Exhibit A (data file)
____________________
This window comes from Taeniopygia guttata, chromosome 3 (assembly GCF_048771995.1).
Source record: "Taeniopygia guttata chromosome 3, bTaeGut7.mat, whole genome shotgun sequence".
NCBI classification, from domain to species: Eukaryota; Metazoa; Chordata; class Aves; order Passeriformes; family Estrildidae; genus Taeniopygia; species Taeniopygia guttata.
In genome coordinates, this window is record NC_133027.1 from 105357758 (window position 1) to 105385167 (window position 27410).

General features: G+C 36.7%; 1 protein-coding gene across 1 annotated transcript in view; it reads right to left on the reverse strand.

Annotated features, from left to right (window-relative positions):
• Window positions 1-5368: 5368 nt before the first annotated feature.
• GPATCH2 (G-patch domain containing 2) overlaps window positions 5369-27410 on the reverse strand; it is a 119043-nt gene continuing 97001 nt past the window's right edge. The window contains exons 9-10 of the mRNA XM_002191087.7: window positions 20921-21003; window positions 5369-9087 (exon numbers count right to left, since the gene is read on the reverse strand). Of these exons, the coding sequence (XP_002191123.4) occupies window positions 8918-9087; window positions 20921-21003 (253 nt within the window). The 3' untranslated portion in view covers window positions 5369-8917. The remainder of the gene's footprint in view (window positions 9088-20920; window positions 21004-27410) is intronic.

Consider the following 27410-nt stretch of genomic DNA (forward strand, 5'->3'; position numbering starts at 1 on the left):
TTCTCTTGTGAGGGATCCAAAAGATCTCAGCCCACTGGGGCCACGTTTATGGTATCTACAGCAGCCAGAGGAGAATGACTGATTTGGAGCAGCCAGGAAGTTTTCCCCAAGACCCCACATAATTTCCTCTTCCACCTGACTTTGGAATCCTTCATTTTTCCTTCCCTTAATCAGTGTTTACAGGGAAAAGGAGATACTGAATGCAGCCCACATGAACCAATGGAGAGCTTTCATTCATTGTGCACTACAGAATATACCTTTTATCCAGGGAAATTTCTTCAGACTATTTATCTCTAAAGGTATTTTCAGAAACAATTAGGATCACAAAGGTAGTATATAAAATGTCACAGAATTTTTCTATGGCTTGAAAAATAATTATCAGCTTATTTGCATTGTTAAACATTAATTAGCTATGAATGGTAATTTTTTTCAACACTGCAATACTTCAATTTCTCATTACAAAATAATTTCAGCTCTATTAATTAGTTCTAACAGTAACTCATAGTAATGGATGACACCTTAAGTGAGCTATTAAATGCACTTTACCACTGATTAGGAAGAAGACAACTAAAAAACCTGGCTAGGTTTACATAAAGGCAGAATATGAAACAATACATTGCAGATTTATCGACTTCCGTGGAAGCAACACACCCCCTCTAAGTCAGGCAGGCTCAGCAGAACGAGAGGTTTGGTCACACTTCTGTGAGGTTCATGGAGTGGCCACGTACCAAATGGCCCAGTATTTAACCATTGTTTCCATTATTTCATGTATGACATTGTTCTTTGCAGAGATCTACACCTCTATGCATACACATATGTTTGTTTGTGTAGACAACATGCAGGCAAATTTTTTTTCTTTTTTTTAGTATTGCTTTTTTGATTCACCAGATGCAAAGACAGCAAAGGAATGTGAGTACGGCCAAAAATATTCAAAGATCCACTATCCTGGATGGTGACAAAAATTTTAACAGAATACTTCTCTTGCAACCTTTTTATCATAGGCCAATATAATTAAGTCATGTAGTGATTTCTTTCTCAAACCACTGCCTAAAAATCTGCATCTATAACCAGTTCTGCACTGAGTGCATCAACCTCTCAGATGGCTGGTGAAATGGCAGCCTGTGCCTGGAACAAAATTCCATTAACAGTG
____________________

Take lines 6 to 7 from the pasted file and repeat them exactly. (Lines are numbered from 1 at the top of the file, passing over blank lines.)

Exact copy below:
Annotated features, from left to right (window-relative positions):
• Window positions 1-5368: 5368 nt before the first annotated feature.